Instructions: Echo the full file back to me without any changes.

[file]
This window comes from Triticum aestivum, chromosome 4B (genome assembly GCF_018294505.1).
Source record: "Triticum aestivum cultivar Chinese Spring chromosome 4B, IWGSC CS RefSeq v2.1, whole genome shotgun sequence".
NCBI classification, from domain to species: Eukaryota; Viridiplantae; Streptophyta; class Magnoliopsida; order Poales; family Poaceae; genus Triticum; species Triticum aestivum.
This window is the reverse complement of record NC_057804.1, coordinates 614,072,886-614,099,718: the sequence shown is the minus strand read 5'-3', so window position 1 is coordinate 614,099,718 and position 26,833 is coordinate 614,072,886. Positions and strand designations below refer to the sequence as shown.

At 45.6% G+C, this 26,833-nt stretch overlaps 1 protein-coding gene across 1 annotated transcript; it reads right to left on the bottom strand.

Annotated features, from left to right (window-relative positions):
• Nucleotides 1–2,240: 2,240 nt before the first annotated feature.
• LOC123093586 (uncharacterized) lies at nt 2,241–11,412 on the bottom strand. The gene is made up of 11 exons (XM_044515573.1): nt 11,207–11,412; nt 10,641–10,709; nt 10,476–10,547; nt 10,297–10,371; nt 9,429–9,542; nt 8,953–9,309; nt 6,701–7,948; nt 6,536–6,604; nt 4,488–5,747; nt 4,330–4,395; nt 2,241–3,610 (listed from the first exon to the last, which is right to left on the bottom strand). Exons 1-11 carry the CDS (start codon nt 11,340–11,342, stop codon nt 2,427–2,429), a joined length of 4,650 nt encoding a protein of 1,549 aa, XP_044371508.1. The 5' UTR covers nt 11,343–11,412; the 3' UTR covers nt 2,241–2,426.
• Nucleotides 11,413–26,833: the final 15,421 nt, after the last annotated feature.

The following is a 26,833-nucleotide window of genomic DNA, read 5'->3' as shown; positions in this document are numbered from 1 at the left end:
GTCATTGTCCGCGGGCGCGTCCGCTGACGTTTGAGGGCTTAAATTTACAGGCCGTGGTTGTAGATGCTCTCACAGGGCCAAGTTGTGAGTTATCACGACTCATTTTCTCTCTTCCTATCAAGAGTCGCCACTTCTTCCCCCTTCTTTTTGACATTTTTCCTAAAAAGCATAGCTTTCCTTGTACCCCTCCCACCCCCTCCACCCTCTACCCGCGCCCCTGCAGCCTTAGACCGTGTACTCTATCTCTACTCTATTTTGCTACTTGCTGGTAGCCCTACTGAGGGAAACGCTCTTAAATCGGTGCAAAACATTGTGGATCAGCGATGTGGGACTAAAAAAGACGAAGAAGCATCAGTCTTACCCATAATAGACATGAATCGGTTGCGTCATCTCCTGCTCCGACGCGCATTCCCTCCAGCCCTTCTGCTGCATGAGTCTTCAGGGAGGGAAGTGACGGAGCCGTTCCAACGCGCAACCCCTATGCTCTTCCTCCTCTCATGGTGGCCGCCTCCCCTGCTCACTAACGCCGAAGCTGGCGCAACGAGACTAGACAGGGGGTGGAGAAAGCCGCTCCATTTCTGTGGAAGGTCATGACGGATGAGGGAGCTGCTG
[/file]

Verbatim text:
This window comes from Triticum aestivum, chromosome 4B (genome assembly GCF_018294505.1).
Source record: "Triticum aestivum cultivar Chinese Spring chromosome 4B, IWGSC CS RefSeq v2.1, whole genome shotgun sequence".
NCBI classification, from domain to species: Eukaryota; Viridiplantae; Streptophyta; class Magnoliopsida; order Poales; family Poaceae; genus Triticum; species Triticum aestivum.
This window is the reverse complement of record NC_057804.1, coordinates 614,072,886-614,099,718: the sequence shown is the minus strand read 5'-3', so window position 1 is coordinate 614,099,718 and position 26,833 is coordinate 614,072,886. Positions and strand designations below refer to the sequence as shown.

At 45.6% G+C, this 26,833-nt stretch overlaps 1 protein-coding gene across 1 annotated transcript; it reads right to left on the bottom strand.

Annotated features, from left to right (window-relative positions):
• Nucleotides 1–2,240: 2,240 nt before the first annotated feature.
• LOC123093586 (uncharacterized) lies at nt 2,241–11,412 on the bottom strand. The gene is made up of 11 exons (XM_044515573.1): nt 11,207–11,412; nt 10,641–10,709; nt 10,476–10,547; nt 10,297–10,371; nt 9,429–9,542; nt 8,953–9,309; nt 6,701–7,948; nt 6,536–6,604; nt 4,488–5,747; nt 4,330–4,395; nt 2,241–3,610 (listed from the first exon to the last, which is right to left on the bottom strand). Exons 1-11 carry the CDS (start codon nt 11,340–11,342, stop codon nt 2,427–2,429), a joined length of 4,650 nt encoding a protein of 1,549 aa, XP_044371508.1. The 5' UTR covers nt 11,343–11,412; the 3' UTR covers nt 2,241–2,426.
• Nucleotides 11,413–26,833: the final 15,421 nt, after the last annotated feature.

The following is a 26,833-nucleotide window of genomic DNA, read 5'->3' as shown; positions in this document are numbered from 1 at the left end:
GTCATTGTCCGCGGGCGCGTCCGCTGACGTTTGAGGGCTTAAATTTACAGGCCGTGGTTGTAGATGCTCTCACAGGGCCAAGTTGTGAGTTATCACGACTCATTTTCTCTCTTCCTATCAAGAGTCGCCACTTCTTCCCCCTTCTTTTTGACATTTTTCCTAAAAAGCATAGCTTTCCTTGTACCCCTCCCACCCCCTCCACCCTCTACCCGCGCCCCTGCAGCCTTAGACCGTGTACTCTATCTCTACTCTATTTTGCTACTTGCTGGTAGCCCTACTGAGGGAAACGCTCTTAAATCGGTGCAAAACATTGTGGATCAGCGATGTGGGACTAAAAAAGACGAAGAAGCATCAGTCTTACCCATAATAGACATGAATCGGTTGCGTCATCTCCTGCTCCGACGCGCATTCCCTCCAGCCCTTCTGCTGCATGAGTCTTCAGGGAGGGAAGTGACGGAGCCGTTCCAACGCGCAACCCCTATGCTCTTCCTCCTCTCATGGTGGCCGCCTCCCCTGCTCACTAACGCCGAAGCTGGCGCAACGAGACTAGACAGGGGGTGGAGAAAGCCGCTCCATTTCTGTGGAAGGTCATGACGGATGAGGGAGCTGCTG